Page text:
Fizzy Facts About Soda Bubbles

Ashley | 05 - 25 - 2021
Soda Bubbles

Soda bubbles have always made us curious. The way they add spiciness to the drink or the way they multiply the fizzing power when shaken. In today’s quiz, we will learn every fascinating detail about soda bubbles, soda fizzes, and other facts about carbonation in soda.

What Makes Soda Bubbly?

Carbonated drinks are bottled with gases compressed under high pressure to keep the drink spicy and refreshing. Once the bottle is uncapped, the ability of the liquid soda to dissolve these gasses reduces to a considerable level making the soda bubbly and attractive.

What Causes Carbonation in Soda?

Now that we have answered the question “Why is a soda fizzy?” the next question is “What are the bubbles in a soda called?”

What Gas Gives Carbonated Drinks Their Fizz?
  • A. Oxygen
  • B. Carbon Dioxide
  • C. Sulphuric Acid
  • D. Phosphorous

The carbonation in a soda is caused by carbon dioxide (CO2) locked under high pressure. A popular opinion on carbonated sodas being harmful to teeth and bone health has been proven incorrect by a recent study. Additionally, the study also proved that drinking soda after consuming meat or fatty foods can aid in digestion.

How Does Carbonation Work?

The reason behind soda bubbles rising from the bottom or sides of the soda can is because CO2 trapped inside tiny scratches and dents get too big once the can is opened.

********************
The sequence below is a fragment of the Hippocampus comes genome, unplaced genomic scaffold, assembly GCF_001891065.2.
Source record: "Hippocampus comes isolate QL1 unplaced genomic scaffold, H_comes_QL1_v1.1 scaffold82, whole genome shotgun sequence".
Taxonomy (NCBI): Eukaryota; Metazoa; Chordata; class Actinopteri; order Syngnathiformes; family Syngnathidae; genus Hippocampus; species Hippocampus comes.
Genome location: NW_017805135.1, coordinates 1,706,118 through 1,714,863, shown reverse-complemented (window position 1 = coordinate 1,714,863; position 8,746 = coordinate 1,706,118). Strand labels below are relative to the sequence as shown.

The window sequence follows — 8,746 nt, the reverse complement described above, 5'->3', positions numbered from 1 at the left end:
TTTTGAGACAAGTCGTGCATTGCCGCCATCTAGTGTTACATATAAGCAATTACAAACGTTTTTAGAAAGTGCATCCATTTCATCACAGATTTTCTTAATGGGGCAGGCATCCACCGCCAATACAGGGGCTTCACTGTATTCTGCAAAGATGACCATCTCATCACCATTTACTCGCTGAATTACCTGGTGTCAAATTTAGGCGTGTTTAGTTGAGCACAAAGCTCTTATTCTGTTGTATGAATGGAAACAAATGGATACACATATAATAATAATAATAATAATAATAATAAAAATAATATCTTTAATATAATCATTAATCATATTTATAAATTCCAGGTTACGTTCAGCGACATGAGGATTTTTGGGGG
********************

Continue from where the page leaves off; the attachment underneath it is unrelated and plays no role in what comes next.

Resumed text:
The inflated CO2 molecules produce soda bubbles from within the gaps in the container that are invisible to naked eyes causing the bubbles to ripple from the bottom and sides. Usually, about 1200 pounds of CO2 is compressed inside one square inch.  

Carbon dioxide is made to dissolve into the sugary water through needles, tubes, or wands to ensure that there is no space for the gas to escape once the container is sealed. 

Carbonation In Soda Facts

  • Joseph Priestley invented soda in England during 1767
  • Jacob Schweppes of Switzerland commercialized the process in 1786 
  • Sodas were inspired by the natural effervescence of volcanic water
  • Sprite produces the most soda bubbles
  • Sodas nowadays have other gasses such as phosphorus which is potentially harmful
  • Sealed sodas can also go flat over time
  • Consuming a fizzy drink on a daily basis is not recommended
  • Shaking a fizzy drink helps in easy vapourization of CO2 causing more fizz
  • Adding candies like mentos also helps in dissolving the CO2 faster

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